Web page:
In addition, we find no basis for the assumption that state courts might not faithfully enforce Title VII. Given that state courts exercise concurrent jurisdiction over civil rights actions brought under 42 U.S.C. Sec. 1983, Martinez v. California, 444 U.S. 277 n. 7, 100 S.Ct. 553 n. 7, 62 L.Ed.2d 481 n. 7 (1980), it is hard to imagine that state courts would not be hostile to section 1983 actions, but would be hostile to Title VII actions. Similar, although not identical, policy issues underlie both statutes. Second, most states have enacted employment discrimination laws. Whether enacted by state government or federal government, the same policy issues underlie employment discrimination laws. Thus from a theoretical viewpoint, state courts are as amenable to Title VII claims as federal courts. In addition, any concern either party may have over the fairness of the forum is easily remedied. A plaintiff can file the complaint in federal court and a defendant can remove the complaint to federal court.8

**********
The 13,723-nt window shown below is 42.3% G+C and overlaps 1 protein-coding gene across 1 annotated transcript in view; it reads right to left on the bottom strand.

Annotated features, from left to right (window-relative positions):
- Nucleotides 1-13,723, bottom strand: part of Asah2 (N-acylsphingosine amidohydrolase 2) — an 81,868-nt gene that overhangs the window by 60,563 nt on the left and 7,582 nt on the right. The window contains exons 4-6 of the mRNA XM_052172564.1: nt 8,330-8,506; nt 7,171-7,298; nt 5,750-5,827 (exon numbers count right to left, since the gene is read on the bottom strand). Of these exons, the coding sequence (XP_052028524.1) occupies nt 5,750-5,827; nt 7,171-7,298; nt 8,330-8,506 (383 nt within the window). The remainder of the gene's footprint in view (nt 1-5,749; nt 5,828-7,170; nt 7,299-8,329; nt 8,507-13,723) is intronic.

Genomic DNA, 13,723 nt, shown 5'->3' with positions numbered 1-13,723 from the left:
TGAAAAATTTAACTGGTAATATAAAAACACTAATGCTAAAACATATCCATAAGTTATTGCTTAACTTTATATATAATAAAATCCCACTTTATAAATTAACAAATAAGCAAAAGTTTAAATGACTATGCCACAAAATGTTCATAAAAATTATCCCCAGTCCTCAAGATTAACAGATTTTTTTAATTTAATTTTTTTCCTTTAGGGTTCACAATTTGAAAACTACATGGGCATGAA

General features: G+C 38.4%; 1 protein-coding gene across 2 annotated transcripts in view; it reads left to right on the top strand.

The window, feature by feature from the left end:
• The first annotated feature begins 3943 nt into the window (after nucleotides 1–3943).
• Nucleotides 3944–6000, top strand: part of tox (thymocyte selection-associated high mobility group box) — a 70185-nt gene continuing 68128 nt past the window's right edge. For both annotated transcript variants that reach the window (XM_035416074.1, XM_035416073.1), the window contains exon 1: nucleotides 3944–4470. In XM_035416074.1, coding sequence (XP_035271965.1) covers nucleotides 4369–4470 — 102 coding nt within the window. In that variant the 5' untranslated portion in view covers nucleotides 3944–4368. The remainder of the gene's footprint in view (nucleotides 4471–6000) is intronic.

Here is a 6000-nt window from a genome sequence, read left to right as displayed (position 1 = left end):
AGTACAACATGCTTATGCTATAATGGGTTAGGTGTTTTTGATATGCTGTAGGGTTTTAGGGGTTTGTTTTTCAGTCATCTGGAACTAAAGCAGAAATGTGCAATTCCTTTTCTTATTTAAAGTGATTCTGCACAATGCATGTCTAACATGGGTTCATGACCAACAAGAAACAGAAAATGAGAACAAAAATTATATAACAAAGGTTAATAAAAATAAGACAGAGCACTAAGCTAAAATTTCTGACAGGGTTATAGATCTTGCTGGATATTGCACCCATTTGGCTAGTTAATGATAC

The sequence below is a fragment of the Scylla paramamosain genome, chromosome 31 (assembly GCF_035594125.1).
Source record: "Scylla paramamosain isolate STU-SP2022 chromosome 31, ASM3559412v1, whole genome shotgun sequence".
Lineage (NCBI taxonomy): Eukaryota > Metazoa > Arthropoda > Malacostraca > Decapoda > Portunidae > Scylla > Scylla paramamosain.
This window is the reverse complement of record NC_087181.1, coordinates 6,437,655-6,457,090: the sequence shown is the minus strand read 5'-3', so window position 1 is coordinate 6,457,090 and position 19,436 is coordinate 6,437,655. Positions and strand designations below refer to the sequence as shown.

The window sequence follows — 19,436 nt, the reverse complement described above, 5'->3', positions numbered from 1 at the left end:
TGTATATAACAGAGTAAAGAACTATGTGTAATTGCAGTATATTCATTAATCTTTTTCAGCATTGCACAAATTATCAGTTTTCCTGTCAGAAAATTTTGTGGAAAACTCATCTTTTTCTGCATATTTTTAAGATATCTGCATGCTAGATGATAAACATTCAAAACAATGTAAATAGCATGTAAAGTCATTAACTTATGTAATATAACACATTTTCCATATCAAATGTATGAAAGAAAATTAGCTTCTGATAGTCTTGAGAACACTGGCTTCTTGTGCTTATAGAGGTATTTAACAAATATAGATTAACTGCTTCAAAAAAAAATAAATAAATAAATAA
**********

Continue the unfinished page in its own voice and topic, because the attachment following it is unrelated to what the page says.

Finally, we find support for our conclusion that the state courts have concurrent jurisdiction with the federal courts over Title VII actions from Congress' decision to vest state courts with concurrent jurisdiction over claims brought under the Age Discrimination in Employment Act of 1967 ("ADEA"), a statute predicated upon Title VII in many ways. See 29 U.S.C. Sec. 626(c)(1) ("[a]ny person aggrieved may bring a civil action in any court of competent jurisdiction for such legal or equitable relief as will effectuate the purposes of this chapter ...").9 See also Lehman v. Nakshian, 453 U.S. 156, 164 n. 12, 101 S.Ct. 2698, 2703 n. 12, 69 L.Ed.2d 548 (1981). Both statutes seek to eradicate the evil of employment discrimination based upon membership in an identifiable group. Whereas Title VII is aimed at ending discrimination based upon race, color, religion, sex or national origin, the ADEA is directed toward ending discrimination based upon age. The prohibitions of the ADEA generally follow those of Title VII and courts have relied on precedent under Title VII to interpret comparable ADEA provisions. See, e.g., Hodgson v. First Fed. Sav. & Loan Ass'n, 455 F.2d 818, 820 (5th Cir.1972) ("[w]ith a few minor exceptions the prohibitions of this enactment are in terms identical to those of Title VII ... except that 'age' has been substituted for 'race, color, religion, sex or national origin.' "). Commentators describe the ADEA as a hybrid of Title VII and the Fair Labor Standards Act of 1938 ("FLSA"): the substantive provisions are drawn from Title VII, but the remedies are those of the FLSA. See B. Schlei & P. Grossman, Employment Discrimination Law 485 (1983). To prove an ADEA claim, plaintiffs generally proceed under a disparate treatment theory (although in rare circumstances a disparate impact claim may be brought). The order and allocation of evidentiary burdens, and the standards of proof set forth in McDonnell Douglas Corp. v. Green, 411 U.S. 792, 93 S.Ct. 1817, 36 L.Ed.2d 668 (1973), a Title VII disparate treatment case, apply to claims brought under the ADEA. See Schlei & Grossman at 497-504. Given the extensive similarities between the two statutes, and the fact that state courts have jurisdiction over private-sector ADEA claims, it seems incongruous to assume that state courts are incompetent to adjudicate Title VII claims.